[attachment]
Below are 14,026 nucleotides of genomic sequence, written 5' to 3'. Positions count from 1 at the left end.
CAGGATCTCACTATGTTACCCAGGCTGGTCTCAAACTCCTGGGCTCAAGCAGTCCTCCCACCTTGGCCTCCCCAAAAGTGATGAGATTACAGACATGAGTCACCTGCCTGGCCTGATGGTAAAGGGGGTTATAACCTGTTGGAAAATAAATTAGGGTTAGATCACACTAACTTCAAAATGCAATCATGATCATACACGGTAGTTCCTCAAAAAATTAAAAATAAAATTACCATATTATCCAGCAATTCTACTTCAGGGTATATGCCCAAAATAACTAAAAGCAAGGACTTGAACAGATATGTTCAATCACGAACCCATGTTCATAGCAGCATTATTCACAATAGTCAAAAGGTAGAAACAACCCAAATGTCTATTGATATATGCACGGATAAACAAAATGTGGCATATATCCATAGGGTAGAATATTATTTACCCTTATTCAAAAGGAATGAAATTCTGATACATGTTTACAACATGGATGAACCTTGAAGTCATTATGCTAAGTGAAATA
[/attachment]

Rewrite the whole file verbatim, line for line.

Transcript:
Below are 14,026 nucleotides of genomic sequence, written 5' to 3'. Positions count from 1 at the left end.
CAGGATCTCACTATGTTACCCAGGCTGGTCTCAAACTCCTGGGCTCAAGCAGTCCTCCCACCTTGGCCTCCCCAAAAGTGATGAGATTACAGACATGAGTCACCTGCCTGGCCTGATGGTAAAGGGGGTTATAACCTGTTGGAAAATAAATTAGGGTTAGATCACACTAACTTCAAAATGCAATCATGATCATACACGGTAGTTCCTCAAAAAATTAAAAATAAAATTACCATATTATCCAGCAATTCTACTTCAGGGTATATGCCCAAAATAACTAAAAGCAAGGACTTGAACAGATATGTTCAATCACGAACCCATGTTCATAGCAGCATTATTCACAATAGTCAAAAGGTAGAAACAACCCAAATGTCTATTGATATATGCACGGATAAACAAAATGTGGCATATATCCATAGGGTAGAATATTATTTACCCTTATTCAAAAGGAATGAAATTCTGATACATGTTTACAACATGGATGAACCTTGAAGTCATTATGCTAAGTGAAATA